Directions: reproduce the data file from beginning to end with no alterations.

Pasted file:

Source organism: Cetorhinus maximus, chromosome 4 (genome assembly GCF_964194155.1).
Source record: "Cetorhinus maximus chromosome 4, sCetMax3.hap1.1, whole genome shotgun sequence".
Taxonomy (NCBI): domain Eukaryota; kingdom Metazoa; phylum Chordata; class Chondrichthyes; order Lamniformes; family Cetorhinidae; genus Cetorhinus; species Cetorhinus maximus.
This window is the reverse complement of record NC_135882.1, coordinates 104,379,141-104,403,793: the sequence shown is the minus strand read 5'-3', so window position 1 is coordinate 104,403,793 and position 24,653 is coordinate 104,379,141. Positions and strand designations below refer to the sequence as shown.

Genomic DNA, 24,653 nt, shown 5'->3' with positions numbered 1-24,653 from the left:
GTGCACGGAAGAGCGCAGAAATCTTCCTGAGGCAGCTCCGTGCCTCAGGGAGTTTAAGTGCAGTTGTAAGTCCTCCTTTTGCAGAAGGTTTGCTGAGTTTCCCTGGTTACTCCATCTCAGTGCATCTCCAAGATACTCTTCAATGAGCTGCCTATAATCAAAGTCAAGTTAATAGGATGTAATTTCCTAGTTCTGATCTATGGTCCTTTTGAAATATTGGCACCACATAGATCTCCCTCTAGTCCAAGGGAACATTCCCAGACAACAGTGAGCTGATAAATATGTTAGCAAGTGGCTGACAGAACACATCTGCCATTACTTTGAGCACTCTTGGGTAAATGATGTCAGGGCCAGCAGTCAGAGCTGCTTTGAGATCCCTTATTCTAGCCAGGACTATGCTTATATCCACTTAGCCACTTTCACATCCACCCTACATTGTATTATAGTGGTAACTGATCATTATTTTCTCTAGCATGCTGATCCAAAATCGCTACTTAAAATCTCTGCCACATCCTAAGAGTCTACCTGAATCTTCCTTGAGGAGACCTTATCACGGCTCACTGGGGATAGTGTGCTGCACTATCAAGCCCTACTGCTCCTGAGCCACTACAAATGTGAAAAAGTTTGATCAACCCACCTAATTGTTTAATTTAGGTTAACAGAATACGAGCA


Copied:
Source organism: Cetorhinus maximus, chromosome 4 (genome assembly GCF_964194155.1).
Source record: "Cetorhinus maximus chromosome 4, sCetMax3.hap1.1, whole genome shotgun sequence".
Taxonomy (NCBI): domain Eukaryota; kingdom Metazoa; phylum Chordata; class Chondrichthyes; order Lamniformes; family Cetorhinidae; genus Cetorhinus; species Cetorhinus maximus.
This window is the reverse complement of record NC_135882.1, coordinates 104,379,141-104,403,793: the sequence shown is the minus strand read 5'-3', so window position 1 is coordinate 104,403,793 and position 24,653 is coordinate 104,379,141. Positions and strand designations below refer to the sequence as shown.

Genomic DNA, 24,653 nt, shown 5'->3' with positions numbered 1-24,653 from the left:
GTGCACGGAAGAGCGCAGAAATCTTCCTGAGGCAGCTCCGTGCCTCAGGGAGTTTAAGTGCAGTTGTAAGTCCTCCTTTTGCAGAAGGTTTGCTGAGTTTCCCTGGTTACTCCATCTCAGTGCATCTCCAAGATACTCTTCAATGAGCTGCCTATAATCAAAGTCAAGTTAATAGGATGTAATTTCCTAGTTCTGATCTATGGTCCTTTTGAAATATTGGCACCACATAGATCTCCCTCTAGTCCAAGGGAACATTCCCAGACAACAGTGAGCTGATAAATATGTTAGCAAGTGGCTGACAGAACACATCTGCCATTACTTTGAGCACTCTTGGGTAAATGATGTCAGGGCCAGCAGTCAGAGCTGCTTTGAGATCCCTTATTCTAGCCAGGACTATGCTTATATCCACTTAGCCACTTTCACATCCACCCTACATTGTATTATAGTGGTAACTGATCATTATTTTCTCTAGCATGCTGATCCAAAATCGCTACTTAAAATCTCTGCCACATCCTAAGAGTCTACCTGAATCTTCCTTGAGGAGACCTTATCACGGCTCACTGGGGATAGTGTGCTGCACTATCAAGCCCTACTGCTCCTGAGCCACTACAAATGTGAAAAAGTTTGATCAACCCACCTAATTGTTTAATTTAGGTTAACAGAATACGAGCA